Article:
A retrospective study indicated that persons with inflammatory breast cancer (IBC) who were using statins at the time of diagnosis had better progression-free survival rates than did nonusers.
IBC, a rare disease that accounts for only up to 5% of all invasive breast cancers, develops quickly when malignant cells block lymph vessels in the skin and soft tissue, explains a statement from The University of Texas MD Anderson Cancer Center in Houston. Findings from an earlier study conducted in Denmark suggested that the anti-inflammatory effect of cholesterol-lowering statins could reduce the risk of breast cancer recurrence.
Naoto T. Ueno, MD, PhD, executive director of MD Anderson’s Morgan Welch Inflammatory Breast Cancer Research Program and Clinic, and colleagues undertook an evaluation of the overall effects of statins on IBC, reviewing the records of 724 patients diagnosed and treated for stage III IBC at MD Anderson between 1995 and 2011.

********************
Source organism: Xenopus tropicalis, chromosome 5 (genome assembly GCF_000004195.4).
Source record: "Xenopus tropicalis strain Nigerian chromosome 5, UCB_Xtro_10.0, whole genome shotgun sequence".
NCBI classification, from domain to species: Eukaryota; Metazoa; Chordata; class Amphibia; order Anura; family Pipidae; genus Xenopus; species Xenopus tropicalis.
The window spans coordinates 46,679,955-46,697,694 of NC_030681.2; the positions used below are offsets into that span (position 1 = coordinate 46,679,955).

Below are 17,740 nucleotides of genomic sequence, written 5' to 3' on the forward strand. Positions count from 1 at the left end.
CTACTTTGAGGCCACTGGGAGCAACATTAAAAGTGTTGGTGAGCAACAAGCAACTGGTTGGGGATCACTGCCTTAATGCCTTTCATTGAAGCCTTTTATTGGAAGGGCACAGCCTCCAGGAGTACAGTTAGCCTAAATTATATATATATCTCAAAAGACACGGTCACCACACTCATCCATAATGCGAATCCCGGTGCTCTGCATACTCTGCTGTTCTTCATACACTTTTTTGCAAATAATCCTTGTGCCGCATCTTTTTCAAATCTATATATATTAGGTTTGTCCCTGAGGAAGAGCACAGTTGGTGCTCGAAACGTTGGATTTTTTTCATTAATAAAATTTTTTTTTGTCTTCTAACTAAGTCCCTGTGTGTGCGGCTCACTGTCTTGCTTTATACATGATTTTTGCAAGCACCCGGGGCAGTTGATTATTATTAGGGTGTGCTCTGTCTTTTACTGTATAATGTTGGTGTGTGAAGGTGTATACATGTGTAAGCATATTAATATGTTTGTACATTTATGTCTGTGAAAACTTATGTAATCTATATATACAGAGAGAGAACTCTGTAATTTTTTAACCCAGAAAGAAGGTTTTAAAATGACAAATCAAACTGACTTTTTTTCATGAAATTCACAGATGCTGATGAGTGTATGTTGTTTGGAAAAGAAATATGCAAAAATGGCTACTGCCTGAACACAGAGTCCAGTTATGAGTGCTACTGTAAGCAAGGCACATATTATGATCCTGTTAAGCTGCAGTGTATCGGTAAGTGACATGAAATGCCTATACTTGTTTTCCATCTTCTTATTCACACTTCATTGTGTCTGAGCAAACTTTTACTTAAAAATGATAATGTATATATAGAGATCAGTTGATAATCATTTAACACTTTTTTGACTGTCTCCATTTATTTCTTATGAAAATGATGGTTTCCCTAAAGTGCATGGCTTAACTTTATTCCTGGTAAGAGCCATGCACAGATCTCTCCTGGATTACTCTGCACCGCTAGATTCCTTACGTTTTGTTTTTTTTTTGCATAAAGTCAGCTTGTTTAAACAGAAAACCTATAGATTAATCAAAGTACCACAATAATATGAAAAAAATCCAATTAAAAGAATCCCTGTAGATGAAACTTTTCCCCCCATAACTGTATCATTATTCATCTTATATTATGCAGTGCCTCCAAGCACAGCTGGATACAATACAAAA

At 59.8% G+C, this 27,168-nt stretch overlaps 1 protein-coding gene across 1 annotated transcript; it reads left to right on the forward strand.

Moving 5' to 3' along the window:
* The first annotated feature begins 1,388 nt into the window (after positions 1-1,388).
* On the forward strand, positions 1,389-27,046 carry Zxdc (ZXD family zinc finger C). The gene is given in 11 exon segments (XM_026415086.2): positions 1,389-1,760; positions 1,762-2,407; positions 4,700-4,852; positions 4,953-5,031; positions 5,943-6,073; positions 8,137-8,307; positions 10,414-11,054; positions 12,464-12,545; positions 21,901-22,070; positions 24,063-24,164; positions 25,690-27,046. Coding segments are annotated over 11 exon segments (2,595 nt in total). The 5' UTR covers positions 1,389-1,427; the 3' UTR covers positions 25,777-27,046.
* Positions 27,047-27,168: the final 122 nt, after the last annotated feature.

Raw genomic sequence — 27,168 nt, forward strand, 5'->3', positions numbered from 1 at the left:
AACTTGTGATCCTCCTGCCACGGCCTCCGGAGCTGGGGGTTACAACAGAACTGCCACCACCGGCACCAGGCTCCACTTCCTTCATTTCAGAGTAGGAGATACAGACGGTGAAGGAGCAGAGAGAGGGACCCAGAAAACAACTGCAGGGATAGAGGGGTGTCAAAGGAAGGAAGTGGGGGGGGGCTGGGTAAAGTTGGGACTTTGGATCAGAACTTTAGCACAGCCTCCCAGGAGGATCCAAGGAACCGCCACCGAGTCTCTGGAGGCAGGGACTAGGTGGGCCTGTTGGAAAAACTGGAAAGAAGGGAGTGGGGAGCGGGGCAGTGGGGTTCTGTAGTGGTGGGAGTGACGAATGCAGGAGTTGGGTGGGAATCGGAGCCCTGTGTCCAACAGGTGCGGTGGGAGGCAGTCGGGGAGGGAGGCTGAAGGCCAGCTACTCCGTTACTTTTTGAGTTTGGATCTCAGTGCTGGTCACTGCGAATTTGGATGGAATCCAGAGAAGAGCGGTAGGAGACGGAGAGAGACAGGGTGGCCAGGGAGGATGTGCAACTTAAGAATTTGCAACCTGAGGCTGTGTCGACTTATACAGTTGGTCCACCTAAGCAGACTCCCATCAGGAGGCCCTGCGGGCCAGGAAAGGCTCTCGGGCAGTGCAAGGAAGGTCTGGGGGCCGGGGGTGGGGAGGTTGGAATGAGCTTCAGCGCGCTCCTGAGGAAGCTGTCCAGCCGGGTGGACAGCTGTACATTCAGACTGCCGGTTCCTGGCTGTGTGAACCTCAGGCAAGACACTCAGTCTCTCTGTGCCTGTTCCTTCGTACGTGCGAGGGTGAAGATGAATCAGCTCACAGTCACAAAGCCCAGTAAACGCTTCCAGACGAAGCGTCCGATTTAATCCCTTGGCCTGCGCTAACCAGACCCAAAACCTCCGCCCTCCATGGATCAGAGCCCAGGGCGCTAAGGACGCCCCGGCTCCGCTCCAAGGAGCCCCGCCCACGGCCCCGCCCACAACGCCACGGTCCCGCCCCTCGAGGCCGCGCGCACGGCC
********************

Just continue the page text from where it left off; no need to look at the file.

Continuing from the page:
Average disease-free survival among the 650 patients with no record of statin use was 1.76 years. Among the 74 patients who had been taking statins at the time of diagnosis, those taking lipophilic (fat-soluble) statins had a mean 2.47 years of disease-free survival, and those with past hydrophilic (water-soluble) statin use had 4.88 years.
Disease-specific survival was 5.1 years among the users of hydrophilic statins, compared with 4.52 years among nonusers. Despite a trend in overall survival among statin users, the overall-survival endpoint did not reach statistical significance.
No data were available regarding how long patients had been taking statins or the reasons for statin use. Statin users may represent a population with better access to health care or a more health-conscious lifestyle, pointed out the researchers.
Nevertheless, “Statins are currently in the market and may have a significant role in the treatment we provide,” noted Ueno in the MD Anderson statement.
The findings were presented at the CTRC-AACR San Antonio Breast Cancer Symposium, held December 4-8, 2012, in San Antonio, Texas.